My favorite of the three modes is definitely Endless, as it is the only mode in which you can add upgrades to the train and see all of the different scenery the game has to offer. Quick matches felt a little pointless to me since they take only a few minutes to complete (depending on fast you set the train speed/difficulty) and the gameplay is very rudimentary. In Endless mode, the train speeds up slightly every round, and you are able to upgrade your train each time you reach a new station using a currency called Bolts. Bolts can be earned by reaching new stations, tagging them in hard-to-reach places on the map, and completing challenges for each round such as having only one player touch the water bucket or not letting any bandits steal your resources.

Runaway Train

Upgrading the train can be carried out in a small number of ways. You can either upgrade existing wagons to make them work faster or more efficiently, or you can add new wagons to your trains that offer different perks. Many of the new wagons are kooky and fun, and range from ghost cars that let you pass through them to get to the other side of the track to cars that take cows and milk them to give you strength. The train’s engine itself can also be upgraded, which not only changes the scenery of the map to different biomes such as deserts and tundras, but it also slows the train back down to its starting speed — a big plus when you get into the later levels of Unrailed!. I love the upgrade system, though I do question its role in the game’s longevity. After all, there are only a small handful of upgrades and new trains to be obtained, and once you cycle through these there’s not much to do other than keep building until you derail.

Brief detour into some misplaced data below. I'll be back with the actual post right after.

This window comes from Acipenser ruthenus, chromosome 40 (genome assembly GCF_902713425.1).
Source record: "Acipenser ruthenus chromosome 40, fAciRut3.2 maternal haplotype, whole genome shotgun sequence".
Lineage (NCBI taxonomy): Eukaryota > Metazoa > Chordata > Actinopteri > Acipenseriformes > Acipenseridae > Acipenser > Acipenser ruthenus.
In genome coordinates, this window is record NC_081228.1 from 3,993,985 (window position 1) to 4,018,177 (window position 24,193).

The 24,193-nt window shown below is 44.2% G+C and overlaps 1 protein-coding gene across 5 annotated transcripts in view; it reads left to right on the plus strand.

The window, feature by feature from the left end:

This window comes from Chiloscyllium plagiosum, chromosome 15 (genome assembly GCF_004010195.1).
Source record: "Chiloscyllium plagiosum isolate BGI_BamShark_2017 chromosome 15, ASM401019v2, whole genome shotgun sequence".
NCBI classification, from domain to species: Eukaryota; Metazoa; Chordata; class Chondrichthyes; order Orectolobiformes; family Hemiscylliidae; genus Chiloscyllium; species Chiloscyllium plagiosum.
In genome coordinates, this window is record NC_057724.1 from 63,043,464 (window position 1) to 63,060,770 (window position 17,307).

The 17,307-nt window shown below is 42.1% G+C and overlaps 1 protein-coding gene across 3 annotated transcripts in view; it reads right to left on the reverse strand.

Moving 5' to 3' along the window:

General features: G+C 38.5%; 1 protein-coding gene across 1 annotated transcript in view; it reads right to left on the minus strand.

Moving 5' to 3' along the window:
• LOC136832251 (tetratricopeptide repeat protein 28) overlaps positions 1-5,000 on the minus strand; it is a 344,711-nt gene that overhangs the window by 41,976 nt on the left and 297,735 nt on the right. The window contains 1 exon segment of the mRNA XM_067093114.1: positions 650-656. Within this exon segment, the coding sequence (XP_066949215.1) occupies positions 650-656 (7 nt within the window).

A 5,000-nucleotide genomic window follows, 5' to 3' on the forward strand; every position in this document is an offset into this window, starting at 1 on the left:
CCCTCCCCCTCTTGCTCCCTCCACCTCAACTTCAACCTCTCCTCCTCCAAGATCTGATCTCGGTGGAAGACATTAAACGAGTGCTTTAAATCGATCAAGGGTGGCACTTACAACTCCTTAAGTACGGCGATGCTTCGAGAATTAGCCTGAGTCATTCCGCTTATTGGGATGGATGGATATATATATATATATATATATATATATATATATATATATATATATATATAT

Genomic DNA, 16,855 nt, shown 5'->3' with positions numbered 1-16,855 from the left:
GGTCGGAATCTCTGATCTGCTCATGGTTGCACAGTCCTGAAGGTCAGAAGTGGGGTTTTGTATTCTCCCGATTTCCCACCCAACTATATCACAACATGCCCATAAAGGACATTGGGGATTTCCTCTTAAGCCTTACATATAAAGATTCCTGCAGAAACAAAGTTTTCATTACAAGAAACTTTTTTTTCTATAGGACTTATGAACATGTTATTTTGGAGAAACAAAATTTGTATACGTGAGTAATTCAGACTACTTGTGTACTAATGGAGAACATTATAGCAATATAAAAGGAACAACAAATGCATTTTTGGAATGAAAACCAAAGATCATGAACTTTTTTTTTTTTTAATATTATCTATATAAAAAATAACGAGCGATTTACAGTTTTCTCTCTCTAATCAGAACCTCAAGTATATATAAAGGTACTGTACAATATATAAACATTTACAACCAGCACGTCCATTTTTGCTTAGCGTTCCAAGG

Longevity as a whole is something I worry about with Unrailed!. I enjoyed playing the game over and over again in Endless mode with my partner, but I wonder how long our desire to keep reaching for this game will last. On one hand, Unrailed! has the arcade draw of many games from days past where one basic premise and the physical challenge of getting better and lasting longer can entertain you and your friends for months on end, but on the other, its simplicity may be the reason it does not hold up for long in the modern age. There is no story to follow and very few modes to choose from, and only one really worth playing as even the Versus matches are just short bursts without much to it. The game doesn’t really pose any new challenges with every passing round aside from the train speeding up a little, and it never throws you through a loop the way games like Overcooked do. You can only unlock so many upgrades and perform so many different actions, and it won’t take long before you cycle through all of them.

In my time with Unrailed!, I found myself speculating that unless the full version comes out with new ways to shake up the gameplay and possibly add some new campaigns (including a single-player mode), it may not invite as much replayability as it has the potential to. Still, Unrailed! is full of charm and hilarity, and it’s basic enough that even the least experienced gamers can pick it up and participate. My partner and I truly did have a blast playing this cute little game, and I have high hopes for its full release out of Early Access.

***Early Access preview code provided by the publisher***